For me the inclusion of the SOS mode slightly spoils the HA30, the main reason being that from OFF, the control ring will rotate in one direction to Low and in the other to SOS. I found myself frequently activating SOS by mistake. If this mode had been removed and replaced with a third constant output mode with the control ring only rotating one direction from OFF and giving Moonlight, Low and High, it would be more intuitive to use.

So with only two constant output levels, is the HA30 too limited? I thought it would be, but have found that Low caters for most of what I need, with the High mode only being needed when going outdoors and wanting a little more range. It seems the two levels have been well chosen.

The battery indication light is a nice feature, but as this is a headlamp and the indication only shows when the light is on, in normal use it is not much help as you can’t see it. It is more like ‘I can’t get high any more, why is that?’…’Oh the red light is showing, so the batteries are low’.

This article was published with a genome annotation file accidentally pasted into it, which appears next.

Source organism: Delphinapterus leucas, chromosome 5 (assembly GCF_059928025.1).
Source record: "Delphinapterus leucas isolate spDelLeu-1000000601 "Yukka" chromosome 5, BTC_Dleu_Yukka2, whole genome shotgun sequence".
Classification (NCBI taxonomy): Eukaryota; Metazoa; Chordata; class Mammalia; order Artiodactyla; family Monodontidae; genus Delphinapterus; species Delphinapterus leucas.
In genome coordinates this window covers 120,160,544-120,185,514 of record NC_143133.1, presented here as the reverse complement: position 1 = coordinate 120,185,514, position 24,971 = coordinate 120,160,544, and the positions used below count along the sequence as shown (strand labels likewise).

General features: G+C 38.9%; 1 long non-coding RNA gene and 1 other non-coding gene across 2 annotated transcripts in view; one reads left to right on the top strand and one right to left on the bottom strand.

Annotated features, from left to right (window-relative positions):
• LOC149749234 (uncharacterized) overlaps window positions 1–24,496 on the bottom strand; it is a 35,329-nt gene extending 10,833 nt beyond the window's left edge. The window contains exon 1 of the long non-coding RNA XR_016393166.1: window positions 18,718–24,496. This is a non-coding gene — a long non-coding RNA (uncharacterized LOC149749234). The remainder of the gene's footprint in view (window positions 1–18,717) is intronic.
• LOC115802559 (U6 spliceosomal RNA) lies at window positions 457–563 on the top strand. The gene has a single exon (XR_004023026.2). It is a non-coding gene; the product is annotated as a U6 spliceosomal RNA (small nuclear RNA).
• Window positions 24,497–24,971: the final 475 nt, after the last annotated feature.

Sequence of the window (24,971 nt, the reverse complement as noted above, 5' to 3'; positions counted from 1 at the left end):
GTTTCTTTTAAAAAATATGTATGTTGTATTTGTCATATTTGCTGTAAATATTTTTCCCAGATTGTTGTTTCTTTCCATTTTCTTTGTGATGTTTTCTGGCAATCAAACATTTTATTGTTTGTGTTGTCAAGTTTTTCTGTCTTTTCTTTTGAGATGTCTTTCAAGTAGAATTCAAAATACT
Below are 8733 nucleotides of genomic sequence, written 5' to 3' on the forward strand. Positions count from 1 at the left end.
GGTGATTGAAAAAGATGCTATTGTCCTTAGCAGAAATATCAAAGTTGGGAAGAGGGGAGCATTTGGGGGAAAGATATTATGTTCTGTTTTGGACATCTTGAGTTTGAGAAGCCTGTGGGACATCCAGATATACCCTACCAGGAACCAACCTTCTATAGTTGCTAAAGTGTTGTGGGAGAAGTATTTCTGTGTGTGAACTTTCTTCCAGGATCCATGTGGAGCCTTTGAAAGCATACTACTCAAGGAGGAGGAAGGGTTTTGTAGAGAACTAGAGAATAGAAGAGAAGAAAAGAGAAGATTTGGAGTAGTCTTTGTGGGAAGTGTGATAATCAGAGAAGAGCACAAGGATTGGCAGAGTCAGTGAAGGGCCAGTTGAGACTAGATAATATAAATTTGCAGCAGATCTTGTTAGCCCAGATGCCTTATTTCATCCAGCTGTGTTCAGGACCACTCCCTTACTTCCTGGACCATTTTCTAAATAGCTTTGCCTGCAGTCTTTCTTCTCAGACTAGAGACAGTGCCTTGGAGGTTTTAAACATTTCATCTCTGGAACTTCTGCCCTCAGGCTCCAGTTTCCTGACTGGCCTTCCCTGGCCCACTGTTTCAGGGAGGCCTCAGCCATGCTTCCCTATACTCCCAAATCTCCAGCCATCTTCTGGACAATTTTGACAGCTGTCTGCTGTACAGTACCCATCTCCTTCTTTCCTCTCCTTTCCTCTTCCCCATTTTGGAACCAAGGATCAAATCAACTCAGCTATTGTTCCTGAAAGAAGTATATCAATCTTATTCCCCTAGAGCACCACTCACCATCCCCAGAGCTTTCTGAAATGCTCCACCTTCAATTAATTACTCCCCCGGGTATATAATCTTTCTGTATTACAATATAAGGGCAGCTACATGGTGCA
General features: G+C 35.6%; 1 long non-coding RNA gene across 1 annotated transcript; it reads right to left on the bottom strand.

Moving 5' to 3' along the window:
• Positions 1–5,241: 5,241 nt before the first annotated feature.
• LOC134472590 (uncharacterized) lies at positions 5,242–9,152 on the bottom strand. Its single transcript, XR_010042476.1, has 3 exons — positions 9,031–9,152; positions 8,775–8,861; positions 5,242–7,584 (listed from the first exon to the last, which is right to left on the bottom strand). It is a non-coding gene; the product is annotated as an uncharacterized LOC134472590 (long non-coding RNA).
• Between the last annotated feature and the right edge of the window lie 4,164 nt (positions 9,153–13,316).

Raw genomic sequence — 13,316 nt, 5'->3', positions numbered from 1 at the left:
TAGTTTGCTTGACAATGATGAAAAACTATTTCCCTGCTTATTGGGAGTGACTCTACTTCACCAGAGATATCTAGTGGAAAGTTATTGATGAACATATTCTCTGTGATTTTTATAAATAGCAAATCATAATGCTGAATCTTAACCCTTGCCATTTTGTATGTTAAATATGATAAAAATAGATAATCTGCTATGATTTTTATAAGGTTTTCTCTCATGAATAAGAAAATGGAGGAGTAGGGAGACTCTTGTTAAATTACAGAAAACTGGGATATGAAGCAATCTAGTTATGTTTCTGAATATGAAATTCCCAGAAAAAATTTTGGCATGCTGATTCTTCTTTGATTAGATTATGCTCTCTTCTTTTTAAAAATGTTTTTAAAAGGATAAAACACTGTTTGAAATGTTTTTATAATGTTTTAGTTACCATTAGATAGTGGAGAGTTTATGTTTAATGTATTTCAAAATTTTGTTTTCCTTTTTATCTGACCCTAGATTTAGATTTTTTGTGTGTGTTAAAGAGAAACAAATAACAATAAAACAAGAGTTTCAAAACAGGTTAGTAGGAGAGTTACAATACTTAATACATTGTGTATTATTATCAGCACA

At the end of each time of using the HA30, I found myself locking out the end-cap to preserve the available power as this was very easy to do (if slightly unnecessary considering the low drain).

Adjusting the angle of the HA30 requires that it is rotated in the rubber mount. This was surprisingly stiff but easy enough to adjust. The advantage of this is that it will stay at the angle you set it. Being such a wide flood beam, the angle was not critical, and once I had adjusted it initially, never felt the need to change the angle for any of the different tasks I used it for.